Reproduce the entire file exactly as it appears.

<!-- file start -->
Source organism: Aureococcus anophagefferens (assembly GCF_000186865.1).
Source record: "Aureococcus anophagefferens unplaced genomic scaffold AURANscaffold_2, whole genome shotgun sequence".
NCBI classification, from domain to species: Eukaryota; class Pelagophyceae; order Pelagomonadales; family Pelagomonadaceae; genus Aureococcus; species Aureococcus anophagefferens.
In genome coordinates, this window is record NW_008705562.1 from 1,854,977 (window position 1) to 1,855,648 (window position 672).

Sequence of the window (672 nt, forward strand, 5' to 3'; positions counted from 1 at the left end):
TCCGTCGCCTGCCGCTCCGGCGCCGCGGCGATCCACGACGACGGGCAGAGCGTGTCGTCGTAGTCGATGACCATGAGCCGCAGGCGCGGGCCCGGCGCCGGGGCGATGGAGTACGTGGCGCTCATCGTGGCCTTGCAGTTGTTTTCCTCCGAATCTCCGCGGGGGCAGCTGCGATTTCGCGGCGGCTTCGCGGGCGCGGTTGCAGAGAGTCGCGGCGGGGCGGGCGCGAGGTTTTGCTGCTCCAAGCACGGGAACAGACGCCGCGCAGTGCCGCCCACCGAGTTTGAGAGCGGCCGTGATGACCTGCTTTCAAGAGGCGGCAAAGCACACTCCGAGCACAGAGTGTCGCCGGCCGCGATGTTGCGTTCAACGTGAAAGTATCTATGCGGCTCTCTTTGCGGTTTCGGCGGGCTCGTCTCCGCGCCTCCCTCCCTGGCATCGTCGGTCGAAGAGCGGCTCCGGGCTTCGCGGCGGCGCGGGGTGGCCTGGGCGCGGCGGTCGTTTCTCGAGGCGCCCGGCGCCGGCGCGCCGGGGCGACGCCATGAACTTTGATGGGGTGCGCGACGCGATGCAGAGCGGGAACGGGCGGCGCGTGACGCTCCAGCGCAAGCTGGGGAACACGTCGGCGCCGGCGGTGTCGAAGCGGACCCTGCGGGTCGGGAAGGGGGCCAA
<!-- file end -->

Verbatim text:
Source organism: Aureococcus anophagefferens (assembly GCF_000186865.1).
Source record: "Aureococcus anophagefferens unplaced genomic scaffold AURANscaffold_2, whole genome shotgun sequence".
NCBI classification, from domain to species: Eukaryota; class Pelagophyceae; order Pelagomonadales; family Pelagomonadaceae; genus Aureococcus; species Aureococcus anophagefferens.
In genome coordinates, this window is record NW_008705562.1 from 1,854,977 (window position 1) to 1,855,648 (window position 672).

Sequence of the window (672 nt, forward strand, 5' to 3'; positions counted from 1 at the left end):
TCCGTCGCCTGCCGCTCCGGCGCCGCGGCGATCCACGACGACGGGCAGAGCGTGTCGTCGTAGTCGATGACCATGAGCCGCAGGCGCGGGCCCGGCGCCGGGGCGATGGAGTACGTGGCGCTCATCGTGGCCTTGCAGTTGTTTTCCTCCGAATCTCCGCGGGGGCAGCTGCGATTTCGCGGCGGCTTCGCGGGCGCGGTTGCAGAGAGTCGCGGCGGGGCGGGCGCGAGGTTTTGCTGCTCCAAGCACGGGAACAGACGCCGCGCAGTGCCGCCCACCGAGTTTGAGAGCGGCCGTGATGACCTGCTTTCAAGAGGCGGCAAAGCACACTCCGAGCACAGAGTGTCGCCGGCCGCGATGTTGCGTTCAACGTGAAAGTATCTATGCGGCTCTCTTTGCGGTTTCGGCGGGCTCGTCTCCGCGCCTCCCTCCCTGGCATCGTCGGTCGAAGAGCGGCTCCGGGCTTCGCGGCGGCGCGGGGTGGCCTGGGCGCGGCGGTCGTTTCTCGAGGCGCCCGGCGCCGGCGCGCCGGGGCGACGCCATGAACTTTGATGGGGTGCGCGACGCGATGCAGAGCGGGAACGGGCGGCGCGTGACGCTCCAGCGCAAGCTGGGGAACACGTCGGCGCCGGCGGTGTCGAAGCGGACCCTGCGGGTCGGGAAGGGGGCCAA